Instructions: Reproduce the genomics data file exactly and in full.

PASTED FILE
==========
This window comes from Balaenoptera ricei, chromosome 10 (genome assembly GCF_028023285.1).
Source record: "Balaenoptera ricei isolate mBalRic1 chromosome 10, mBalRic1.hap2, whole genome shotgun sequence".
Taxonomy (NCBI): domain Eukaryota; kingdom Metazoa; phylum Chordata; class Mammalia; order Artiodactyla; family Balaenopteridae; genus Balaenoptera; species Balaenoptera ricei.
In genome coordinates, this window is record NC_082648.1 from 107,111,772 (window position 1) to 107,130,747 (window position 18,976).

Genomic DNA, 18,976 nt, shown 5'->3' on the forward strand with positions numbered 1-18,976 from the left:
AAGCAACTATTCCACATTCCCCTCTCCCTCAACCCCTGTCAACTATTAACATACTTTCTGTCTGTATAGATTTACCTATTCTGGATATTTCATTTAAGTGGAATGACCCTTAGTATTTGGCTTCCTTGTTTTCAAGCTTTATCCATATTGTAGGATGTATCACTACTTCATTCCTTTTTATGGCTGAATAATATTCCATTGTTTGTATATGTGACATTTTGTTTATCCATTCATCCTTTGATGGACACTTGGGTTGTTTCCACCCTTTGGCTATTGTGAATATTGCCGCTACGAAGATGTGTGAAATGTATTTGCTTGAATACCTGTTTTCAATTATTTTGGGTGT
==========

This window comes from Balaenoptera ricei, chromosome 10 (genome assembly GCF_028023285.1).
Source record: "Balaenoptera ricei isolate mBalRic1 chromosome 10, mBalRic1.hap2, whole genome shotgun sequence".
Taxonomy (NCBI): domain Eukaryota; kingdom Metazoa; phylum Chordata; class Mammalia; order Artiodactyla; family Balaenopteridae; genus Balaenoptera; species Balaenoptera ricei.
In genome coordinates, this window is record NC_082648.1 from 107,111,772 (window position 1) to 107,130,747 (window position 18,976).

Genomic DNA, 18,976 nt, shown 5'->3' on the forward strand with positions numbered 1-18,976 from the left:
AAGCAACTATTCCACATTCCCCTCTCCCTCAACCCCTGTCAACTATTAACATACTTTCTGTCTGTATAGATTTACCTATTCTGGATATTTCATTTAAGTGGAATGACCCTTAGTATTTGGCTTCCTTGTTTTCAAGCTTTATCCATATTGTAGGATGTATCACTACTTCATTCCTTTTTATGGCTGAATAATATTCCATTGTTTGTATATGTGACATTTTGTTTATCCATTCATCCTTTGATGGACACTTGGGTTGTTTCCACCCTTTGGCTATTGTGAATATTGCCGCTACGAAGATGTGTGAAATGTATTTGCTTGAATACCTGTTTTCAATTATTTTGGGTGT